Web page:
CAIRO: An alliance of Egyptian opposition groups pledged yesterday to keep up protests against President Mohammed Mursi and said broader civil disobedience was possible to fight what it described as an attempt to “kidnap Egypt from its people”.
The National Salvation Front said a strike declared by judges in protest at a controversial decree issued by Mursi was an “introduction to a general strike that could lead to complete civil disobedience for which there might not be an alternative”.
Two people have been killed and hundreds injured in countrywide protests ignited by the decree Mursi issued last Thursday, which gave him sweeping powers and placed them beyond legal challenge. Indicating a sit-in in Tahrir Square would go on, the Front said it was insistent on “continuing the peaceful marches and demonstrations in all of Egypt’s streets and squares”.
It said Tahrir Square would remain “the theatre of the revolution”. An assembly charged with writing Egypt’s new constitution began voting on its final draft yesterday, a process President Mursi hopes will help to end a crisis which erupted when the Islamist gave himself sweeping new powers. Mursi’s decree last week halting court challenges to his decisions, which provoked protests and violence across the country, will lapse if Egyptians approve the new constitution. Speedy completion of the draft would allow a referendum to be held as soon as mid-December. But Mursi’s opponents have attacked it as an attempt to rush through a text they say has been hijacked by the Muslim Brotherhood and its allies.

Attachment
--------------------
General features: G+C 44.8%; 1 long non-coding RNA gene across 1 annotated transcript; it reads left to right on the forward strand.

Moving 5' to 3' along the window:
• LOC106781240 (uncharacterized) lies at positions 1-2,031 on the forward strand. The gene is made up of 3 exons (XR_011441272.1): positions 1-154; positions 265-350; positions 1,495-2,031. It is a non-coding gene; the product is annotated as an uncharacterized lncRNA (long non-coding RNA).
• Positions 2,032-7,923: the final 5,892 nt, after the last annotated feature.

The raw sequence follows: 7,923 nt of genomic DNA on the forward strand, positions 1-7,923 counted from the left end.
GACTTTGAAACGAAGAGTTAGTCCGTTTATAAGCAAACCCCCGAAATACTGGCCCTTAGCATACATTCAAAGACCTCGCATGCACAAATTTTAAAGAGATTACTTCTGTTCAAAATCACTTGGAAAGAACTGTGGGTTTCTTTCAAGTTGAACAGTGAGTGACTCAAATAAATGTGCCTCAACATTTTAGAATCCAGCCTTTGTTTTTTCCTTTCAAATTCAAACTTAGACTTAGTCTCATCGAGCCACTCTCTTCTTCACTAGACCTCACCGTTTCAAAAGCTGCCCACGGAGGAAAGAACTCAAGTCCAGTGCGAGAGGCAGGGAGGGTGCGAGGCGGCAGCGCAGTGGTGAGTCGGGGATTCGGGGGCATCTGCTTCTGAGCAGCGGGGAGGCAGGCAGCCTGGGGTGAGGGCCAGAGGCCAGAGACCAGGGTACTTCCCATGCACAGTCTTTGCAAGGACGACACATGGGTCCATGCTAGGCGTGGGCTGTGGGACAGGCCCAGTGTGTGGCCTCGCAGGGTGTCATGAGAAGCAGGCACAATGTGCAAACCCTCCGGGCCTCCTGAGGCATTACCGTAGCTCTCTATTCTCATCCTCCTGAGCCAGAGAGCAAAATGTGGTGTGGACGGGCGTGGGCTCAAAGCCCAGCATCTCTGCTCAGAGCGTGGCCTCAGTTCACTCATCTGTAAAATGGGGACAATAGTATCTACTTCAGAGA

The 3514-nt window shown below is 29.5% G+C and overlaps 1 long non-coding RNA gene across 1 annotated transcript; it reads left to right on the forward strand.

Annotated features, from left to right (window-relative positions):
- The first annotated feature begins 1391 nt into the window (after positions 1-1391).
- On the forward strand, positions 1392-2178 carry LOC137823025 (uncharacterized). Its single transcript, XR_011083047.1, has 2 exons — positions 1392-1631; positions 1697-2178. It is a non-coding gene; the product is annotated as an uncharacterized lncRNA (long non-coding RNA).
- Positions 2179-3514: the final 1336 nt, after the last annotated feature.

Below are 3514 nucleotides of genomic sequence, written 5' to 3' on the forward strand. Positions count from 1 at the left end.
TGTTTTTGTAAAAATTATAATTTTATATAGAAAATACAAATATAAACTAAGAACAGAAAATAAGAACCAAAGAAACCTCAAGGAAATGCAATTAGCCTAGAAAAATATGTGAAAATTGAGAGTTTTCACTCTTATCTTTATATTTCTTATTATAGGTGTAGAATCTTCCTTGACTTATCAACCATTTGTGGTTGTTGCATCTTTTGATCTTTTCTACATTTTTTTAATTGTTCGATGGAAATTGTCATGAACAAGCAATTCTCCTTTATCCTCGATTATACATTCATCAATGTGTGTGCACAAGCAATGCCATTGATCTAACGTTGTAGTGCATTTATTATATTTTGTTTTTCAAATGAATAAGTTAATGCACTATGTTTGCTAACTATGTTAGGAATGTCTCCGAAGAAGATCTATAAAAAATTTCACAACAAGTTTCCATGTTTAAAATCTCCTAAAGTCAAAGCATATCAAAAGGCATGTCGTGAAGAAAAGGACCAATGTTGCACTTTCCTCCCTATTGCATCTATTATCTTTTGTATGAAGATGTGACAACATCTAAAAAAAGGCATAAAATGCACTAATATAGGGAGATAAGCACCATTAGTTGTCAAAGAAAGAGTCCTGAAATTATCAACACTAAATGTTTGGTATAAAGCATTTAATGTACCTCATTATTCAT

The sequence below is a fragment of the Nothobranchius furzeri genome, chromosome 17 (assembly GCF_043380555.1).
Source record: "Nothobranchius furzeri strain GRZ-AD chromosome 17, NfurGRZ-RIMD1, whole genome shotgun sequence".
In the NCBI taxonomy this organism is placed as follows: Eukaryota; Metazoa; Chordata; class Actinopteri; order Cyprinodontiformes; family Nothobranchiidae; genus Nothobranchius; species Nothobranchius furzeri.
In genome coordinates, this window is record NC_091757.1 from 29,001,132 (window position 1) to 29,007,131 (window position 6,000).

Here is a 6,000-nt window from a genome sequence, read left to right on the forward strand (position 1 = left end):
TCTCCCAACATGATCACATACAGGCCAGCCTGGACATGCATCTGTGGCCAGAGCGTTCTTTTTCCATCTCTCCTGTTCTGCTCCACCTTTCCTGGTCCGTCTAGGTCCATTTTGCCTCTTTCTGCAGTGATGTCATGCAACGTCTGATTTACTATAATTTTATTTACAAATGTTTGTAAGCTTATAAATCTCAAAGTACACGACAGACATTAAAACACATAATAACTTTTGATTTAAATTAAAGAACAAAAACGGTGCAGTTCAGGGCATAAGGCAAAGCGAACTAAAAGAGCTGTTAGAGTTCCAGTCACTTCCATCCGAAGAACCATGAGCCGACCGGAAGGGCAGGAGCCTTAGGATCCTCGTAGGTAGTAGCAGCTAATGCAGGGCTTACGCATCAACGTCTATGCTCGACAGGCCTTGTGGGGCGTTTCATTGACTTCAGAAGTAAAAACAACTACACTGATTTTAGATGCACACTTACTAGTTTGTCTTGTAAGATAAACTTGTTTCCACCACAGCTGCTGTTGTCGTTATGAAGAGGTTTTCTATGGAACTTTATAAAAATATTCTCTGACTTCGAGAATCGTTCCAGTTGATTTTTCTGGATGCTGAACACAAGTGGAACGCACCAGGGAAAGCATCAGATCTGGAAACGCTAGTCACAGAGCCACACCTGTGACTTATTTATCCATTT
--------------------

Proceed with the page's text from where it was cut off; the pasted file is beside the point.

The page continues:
In an interview with Time, Mursi said the majority supported his decree but added: “If we had a constitution, then all of what I have said or done last week will stop.” Setting the stage more tension, the Muslim Brotherhood and its Islamist allies have called for pro-Mursi rallies tomorrow. But officials from the Brotherhood’s party changed the venue and said they would avoid Tahrir Square, where a sit-in by the president’s opponents entered a seventh day yesterday.Agencies